Simon has been telling us about a gold dredge that he likes to ride a motorbike to in the evenings after work, so we wanted to see it while we were there. It’s across the road and through some paddocks from where he lives, near the banks of the Grey River.
We drove as far as we could, then parked the vehicles and walked the rest of the way. It was drizzling, as it did the entire time we were over there—when it wasn’t pouring! There were a few five-minute times that the sun shone, but then the clouds would close in again.
This is the gold dredge, from a distance.
We crossed this bridge to get to it.
The water weeds were quite interesting under the bridge.
A close-up of the dredge. It is enormous!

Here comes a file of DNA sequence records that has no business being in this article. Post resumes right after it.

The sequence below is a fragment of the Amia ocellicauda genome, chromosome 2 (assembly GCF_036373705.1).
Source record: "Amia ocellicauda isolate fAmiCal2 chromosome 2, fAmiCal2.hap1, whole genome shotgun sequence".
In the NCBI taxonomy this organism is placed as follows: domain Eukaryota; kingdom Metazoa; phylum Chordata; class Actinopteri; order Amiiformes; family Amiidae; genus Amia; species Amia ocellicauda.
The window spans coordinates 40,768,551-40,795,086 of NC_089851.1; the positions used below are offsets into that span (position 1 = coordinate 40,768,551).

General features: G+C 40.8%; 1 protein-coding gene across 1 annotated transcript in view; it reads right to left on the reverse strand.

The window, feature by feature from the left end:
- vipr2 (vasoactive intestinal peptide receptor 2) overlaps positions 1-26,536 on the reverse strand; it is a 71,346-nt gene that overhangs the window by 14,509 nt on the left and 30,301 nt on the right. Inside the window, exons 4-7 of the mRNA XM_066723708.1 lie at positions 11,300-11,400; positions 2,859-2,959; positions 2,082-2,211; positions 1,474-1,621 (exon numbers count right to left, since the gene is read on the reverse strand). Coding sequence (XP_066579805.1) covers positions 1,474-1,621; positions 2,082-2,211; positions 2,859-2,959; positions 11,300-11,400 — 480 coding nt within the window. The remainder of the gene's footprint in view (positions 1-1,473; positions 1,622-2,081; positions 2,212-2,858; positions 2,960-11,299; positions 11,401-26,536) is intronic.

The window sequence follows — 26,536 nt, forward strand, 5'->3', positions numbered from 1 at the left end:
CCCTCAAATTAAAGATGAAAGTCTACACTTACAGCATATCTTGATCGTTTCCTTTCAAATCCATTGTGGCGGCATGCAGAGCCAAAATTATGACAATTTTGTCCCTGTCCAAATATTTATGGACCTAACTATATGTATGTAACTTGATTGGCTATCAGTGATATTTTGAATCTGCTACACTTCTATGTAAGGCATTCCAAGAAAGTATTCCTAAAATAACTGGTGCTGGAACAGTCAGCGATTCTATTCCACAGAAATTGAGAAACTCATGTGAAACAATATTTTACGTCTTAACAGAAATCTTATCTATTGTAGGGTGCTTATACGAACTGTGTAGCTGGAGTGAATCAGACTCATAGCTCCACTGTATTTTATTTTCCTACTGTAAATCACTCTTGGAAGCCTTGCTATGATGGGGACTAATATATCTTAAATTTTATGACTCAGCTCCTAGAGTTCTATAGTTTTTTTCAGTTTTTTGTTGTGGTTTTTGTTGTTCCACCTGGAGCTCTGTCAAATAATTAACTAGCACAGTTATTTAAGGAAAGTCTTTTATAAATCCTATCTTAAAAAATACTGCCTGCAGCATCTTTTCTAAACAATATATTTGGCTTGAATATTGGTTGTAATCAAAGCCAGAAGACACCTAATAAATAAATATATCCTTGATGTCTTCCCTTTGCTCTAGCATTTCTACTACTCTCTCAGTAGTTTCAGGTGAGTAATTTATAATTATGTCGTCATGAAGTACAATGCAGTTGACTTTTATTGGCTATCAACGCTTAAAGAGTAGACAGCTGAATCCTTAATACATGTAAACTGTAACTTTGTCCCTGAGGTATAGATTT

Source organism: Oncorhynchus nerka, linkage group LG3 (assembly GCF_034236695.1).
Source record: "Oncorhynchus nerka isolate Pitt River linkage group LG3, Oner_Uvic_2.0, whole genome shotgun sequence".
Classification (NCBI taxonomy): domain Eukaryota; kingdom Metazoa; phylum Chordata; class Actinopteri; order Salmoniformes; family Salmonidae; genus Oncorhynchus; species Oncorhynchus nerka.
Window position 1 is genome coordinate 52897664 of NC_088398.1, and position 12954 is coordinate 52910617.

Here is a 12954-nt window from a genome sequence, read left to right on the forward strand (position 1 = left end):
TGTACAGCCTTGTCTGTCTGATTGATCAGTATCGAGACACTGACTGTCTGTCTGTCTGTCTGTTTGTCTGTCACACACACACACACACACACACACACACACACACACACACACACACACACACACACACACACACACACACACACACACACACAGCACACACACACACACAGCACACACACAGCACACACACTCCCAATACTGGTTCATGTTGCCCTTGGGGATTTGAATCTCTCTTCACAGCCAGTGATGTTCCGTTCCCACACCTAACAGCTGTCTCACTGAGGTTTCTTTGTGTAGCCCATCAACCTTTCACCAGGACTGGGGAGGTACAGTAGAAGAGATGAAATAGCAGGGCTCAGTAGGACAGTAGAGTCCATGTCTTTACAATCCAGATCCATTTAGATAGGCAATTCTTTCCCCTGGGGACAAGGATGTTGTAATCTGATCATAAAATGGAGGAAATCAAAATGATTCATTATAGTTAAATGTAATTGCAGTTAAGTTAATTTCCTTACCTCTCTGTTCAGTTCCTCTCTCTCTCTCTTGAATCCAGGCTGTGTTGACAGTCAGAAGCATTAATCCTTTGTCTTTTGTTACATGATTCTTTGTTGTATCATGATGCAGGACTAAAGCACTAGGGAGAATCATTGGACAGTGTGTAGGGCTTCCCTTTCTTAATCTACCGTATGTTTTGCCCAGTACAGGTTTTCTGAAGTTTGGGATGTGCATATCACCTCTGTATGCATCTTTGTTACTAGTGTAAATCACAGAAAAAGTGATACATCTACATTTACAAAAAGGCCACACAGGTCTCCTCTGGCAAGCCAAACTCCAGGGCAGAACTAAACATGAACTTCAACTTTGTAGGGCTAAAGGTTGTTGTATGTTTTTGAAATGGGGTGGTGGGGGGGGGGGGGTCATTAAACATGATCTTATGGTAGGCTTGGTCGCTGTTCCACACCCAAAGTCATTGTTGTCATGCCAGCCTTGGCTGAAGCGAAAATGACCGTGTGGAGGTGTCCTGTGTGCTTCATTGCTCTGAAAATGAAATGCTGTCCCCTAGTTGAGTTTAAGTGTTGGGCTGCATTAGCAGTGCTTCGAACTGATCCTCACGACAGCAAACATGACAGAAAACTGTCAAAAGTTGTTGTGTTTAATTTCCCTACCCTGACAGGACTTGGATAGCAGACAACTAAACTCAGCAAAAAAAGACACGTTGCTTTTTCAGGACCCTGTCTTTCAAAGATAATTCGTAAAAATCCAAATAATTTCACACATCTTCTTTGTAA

Look closely; you can see buckets inside here that are used to dig 10 meters deep. They haven’t run this dredge for several years, but they would dig out gravel and sand, then separate the rocks from the small stuff. The rocks were pushed out the back; you can see a huge pile of them behind the machine. Then, they ran water through the sand and ran it over a series of riffles. The sand ran off, and the heavier gold dust stayed behind. This dredge would move back and forth to dig up all the ground, and it took the water with it—it’s always floating. They would level out the tailings behind it, and then gorse and broom would grow on the rocks. After several years, someone would spray the gorse and broom and the ground would grow grass for animals. We were told that this is the best way to make productive land in the area. Before the dredge went through, the land was swamp, good for nothing except growing sandflies; after, we saw herds of cattle grazing on it.